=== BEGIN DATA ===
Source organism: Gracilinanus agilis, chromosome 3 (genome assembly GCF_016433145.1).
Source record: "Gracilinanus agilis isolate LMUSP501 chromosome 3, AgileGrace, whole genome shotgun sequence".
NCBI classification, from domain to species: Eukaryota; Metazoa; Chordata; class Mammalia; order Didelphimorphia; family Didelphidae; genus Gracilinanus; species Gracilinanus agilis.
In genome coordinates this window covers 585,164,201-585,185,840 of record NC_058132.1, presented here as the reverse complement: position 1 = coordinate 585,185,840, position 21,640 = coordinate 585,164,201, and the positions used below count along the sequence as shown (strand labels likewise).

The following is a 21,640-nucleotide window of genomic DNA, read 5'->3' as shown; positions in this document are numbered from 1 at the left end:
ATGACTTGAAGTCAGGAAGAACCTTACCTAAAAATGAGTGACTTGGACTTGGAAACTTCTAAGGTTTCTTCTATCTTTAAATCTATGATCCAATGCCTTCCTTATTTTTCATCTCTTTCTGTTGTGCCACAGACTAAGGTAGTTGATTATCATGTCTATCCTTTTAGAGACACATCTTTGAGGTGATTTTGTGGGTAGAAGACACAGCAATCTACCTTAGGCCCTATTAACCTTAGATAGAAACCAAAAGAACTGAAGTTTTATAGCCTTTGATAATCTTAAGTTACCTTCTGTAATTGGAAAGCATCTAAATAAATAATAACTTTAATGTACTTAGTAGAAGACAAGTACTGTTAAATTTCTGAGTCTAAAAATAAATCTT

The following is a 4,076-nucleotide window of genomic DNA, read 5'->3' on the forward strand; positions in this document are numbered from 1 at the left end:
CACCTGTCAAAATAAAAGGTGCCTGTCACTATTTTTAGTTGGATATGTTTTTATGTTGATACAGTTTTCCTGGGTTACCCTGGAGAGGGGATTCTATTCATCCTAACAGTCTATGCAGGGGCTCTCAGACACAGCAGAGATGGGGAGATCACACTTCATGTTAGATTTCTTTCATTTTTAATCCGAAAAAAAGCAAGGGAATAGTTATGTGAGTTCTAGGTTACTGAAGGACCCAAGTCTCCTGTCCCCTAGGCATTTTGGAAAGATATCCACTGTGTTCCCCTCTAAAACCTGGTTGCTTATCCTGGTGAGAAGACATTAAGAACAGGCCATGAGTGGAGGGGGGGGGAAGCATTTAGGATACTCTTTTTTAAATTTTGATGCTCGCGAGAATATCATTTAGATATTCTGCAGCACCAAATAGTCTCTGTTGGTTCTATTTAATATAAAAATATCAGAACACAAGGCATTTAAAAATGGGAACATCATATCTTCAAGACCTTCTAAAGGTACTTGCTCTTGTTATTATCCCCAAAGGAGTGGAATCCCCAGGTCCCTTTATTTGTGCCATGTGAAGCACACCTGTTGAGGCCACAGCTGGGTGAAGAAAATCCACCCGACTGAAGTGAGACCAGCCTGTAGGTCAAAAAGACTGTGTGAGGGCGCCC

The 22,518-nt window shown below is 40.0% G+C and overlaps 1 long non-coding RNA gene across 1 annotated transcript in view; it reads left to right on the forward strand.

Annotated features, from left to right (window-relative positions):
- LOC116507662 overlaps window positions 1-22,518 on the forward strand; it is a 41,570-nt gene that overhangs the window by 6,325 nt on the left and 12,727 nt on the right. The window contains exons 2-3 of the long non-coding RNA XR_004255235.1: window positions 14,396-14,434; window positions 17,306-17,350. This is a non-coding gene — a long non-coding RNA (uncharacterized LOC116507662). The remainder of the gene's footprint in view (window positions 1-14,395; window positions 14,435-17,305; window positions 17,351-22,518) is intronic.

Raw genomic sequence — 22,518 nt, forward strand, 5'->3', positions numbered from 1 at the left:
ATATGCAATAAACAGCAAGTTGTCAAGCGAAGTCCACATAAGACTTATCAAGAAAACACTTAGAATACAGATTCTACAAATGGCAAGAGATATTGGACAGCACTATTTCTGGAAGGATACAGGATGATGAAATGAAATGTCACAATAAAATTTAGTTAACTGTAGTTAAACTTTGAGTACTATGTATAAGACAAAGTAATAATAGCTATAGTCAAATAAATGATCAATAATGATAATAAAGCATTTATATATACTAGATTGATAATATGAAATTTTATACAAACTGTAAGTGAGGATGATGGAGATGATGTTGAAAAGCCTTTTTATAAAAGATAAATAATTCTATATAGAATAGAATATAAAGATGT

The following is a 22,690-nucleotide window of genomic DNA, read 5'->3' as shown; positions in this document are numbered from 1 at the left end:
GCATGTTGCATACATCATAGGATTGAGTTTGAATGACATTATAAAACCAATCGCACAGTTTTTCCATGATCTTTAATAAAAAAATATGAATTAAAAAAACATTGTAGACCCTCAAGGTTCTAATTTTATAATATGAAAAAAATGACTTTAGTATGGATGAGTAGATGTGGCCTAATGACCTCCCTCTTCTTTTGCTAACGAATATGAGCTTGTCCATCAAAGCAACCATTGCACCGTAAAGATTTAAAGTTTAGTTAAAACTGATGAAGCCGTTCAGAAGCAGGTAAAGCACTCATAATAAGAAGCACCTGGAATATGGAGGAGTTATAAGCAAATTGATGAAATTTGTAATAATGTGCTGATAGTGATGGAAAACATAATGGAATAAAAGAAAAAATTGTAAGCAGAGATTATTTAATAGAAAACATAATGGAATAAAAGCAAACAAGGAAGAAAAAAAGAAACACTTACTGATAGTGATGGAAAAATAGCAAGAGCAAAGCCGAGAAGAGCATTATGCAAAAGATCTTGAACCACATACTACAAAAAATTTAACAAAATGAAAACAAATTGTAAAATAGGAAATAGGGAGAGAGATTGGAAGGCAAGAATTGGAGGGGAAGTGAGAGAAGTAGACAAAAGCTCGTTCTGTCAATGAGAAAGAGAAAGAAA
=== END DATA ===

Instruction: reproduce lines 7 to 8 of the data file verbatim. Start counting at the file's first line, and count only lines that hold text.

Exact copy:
The following is a 4,076-nucleotide window of genomic DNA, read 5'->3' on the forward strand; positions in this document are numbered from 1 at the left end:
CACCTGTCAAAATAAAAGGTGCCTGTCACTATTTTTAGTTGGATATGTTTTTATGTTGATACAGTTTTCCTGGGTTACCCTGGAGAGGGGATTCTATTCATCCTAACAGTCTATGCAGGGGCTCTCAGACACAGCAGAGATGGGGAGATCACACTTCATGTTAGATTTCTTTCATTTTTAATCCGAAAAAAAGCAAGGGAATAGTTATGTGAGTTCTAGGTTACTGAAGGACCCAAGTCTCCTGTCCCCTAGGCATTTTGGAAAGATATCCACTGTGTTCCCCTCTAAAACCTGGTTGCTTATCCTGGTGAGAAGACATTAAGAACAGGCCATGAGTGGAGGGGGGGGGAAGCATTTAGGATACTCTTTTTTAAATTTTGATGCTCGCGAGAATATCATTTAGATATTCTGCAGCACCAAATAGTCTCTGTTGGTTCTATTTAATATAAAAATATCAGAACACAAGGCATTTAAAAATGGGAACATCATATCTTCAAGACCTTCTAAAGGTACTTGCTCTTGTTATTATCCCCAAAGGAGTGGAATCCCCAGGTCCCTTTATTTGTGCCATGTGAAGCACACCTGTTGAGGCCACAGCTGGGTGAAGAAAATCCACCCGACTGAAGTGAGACCAGCCTGTAGGTCAAAAAGACTGTGTGAGGGCGCCC